The Effects of Design and Positioning of Carbon Fiber Lumbar Interbody Cages and Their Subsidence in Vertebral Bodies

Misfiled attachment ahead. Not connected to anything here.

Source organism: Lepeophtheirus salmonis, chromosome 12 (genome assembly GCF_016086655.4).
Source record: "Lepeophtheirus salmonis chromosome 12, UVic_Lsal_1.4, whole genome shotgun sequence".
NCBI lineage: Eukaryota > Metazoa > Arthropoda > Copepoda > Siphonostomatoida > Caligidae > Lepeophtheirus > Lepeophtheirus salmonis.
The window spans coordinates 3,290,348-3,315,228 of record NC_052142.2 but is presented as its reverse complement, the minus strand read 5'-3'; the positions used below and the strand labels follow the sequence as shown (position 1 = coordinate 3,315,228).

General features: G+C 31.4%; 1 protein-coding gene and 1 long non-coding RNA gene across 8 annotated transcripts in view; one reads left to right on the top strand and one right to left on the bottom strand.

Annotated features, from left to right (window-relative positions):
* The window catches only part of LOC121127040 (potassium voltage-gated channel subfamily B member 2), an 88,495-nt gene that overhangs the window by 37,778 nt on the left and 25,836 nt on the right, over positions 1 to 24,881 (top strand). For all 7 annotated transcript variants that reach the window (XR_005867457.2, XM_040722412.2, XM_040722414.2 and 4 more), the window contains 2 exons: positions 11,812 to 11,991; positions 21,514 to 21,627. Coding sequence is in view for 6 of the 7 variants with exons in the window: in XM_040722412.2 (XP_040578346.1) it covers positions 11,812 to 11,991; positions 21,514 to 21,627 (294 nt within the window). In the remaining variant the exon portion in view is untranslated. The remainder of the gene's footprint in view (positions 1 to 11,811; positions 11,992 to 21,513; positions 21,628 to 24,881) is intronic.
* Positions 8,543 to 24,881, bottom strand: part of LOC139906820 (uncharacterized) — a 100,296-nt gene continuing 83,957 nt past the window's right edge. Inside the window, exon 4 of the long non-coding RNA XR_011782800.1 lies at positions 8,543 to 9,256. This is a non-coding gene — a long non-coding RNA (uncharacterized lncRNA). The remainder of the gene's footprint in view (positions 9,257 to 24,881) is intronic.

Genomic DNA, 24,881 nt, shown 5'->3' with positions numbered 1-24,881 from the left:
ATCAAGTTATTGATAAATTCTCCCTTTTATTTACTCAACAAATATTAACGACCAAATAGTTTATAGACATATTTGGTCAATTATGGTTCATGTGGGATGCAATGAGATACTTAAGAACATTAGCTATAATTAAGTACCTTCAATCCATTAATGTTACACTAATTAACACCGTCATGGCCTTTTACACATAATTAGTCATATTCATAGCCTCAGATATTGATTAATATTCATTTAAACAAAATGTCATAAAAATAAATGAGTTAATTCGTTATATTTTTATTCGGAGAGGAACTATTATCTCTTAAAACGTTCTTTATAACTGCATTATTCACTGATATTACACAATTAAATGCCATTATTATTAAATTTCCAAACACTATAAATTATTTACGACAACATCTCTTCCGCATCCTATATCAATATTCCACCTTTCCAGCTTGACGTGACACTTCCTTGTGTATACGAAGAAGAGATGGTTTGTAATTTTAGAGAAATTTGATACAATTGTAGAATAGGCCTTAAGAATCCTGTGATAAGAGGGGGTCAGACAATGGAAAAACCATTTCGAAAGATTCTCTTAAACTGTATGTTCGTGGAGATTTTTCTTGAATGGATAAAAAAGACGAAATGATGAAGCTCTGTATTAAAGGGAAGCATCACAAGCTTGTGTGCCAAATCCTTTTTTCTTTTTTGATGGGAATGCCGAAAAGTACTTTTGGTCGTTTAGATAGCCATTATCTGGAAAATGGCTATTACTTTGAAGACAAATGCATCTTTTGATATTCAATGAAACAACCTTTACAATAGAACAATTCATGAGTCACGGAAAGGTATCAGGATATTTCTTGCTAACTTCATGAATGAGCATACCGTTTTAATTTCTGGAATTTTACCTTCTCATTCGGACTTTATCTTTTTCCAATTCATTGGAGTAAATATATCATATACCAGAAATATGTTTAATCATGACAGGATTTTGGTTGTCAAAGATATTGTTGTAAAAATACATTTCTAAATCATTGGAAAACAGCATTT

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STUDY DESIGN: A biomechanical study using human cadaveric lumbar spines. OBJECTIVES: To determine the strength and stiffness of 3 carbon fiber cage designs in axial compression. To assess the effects of bone mineral density (BMD) on vertebral endplate failure with respect to the different cage patterns. SUMMARY OF BACKGROUND DATA: Unilateral transforaminal approaches are gaining popularity compared with posterolateral lumbar interbody fusion. With differences in the inherent strengths of each quadrant of the endplate, the effect of different cage designs and their location on the endplate may affect subsidence and fusion success. METHODS: BMD measurements were obtained from 30 human spinal segments from L3 to L5. Discectomies were performed and cages were placed on the cephalad endplate of each vertebra in 3 configurations: 2 small posterolateral rectangular cages; 1 small anterior banana cage; and 1 small central rectangular cage. Each segment was tested under compression until endplate failure was recorded. Two-way analysis of variance was used to test for the effects of cage design on cage subsidence and endplate failure. Analysis of covariance was conducted to test for the effects of age, BMD, and vertebral levels on the failure load and stiffness for each cage design. RESULTS: Cage design was not significant in affecting failure force across the endplate. There were insignificant differences comparing stiffness in compression for the 3 different cage placements patterns. Low BMD adversely affected failure force and construct stiffness across all 3 cage patterns. CONCLUSIONS: Cage design and position do not significantly affect failure of the construct or stiffness in compression across the endplate. BMD significantly affects both failure forces and stiffness but is not dependent on the positioning or design of the cage.
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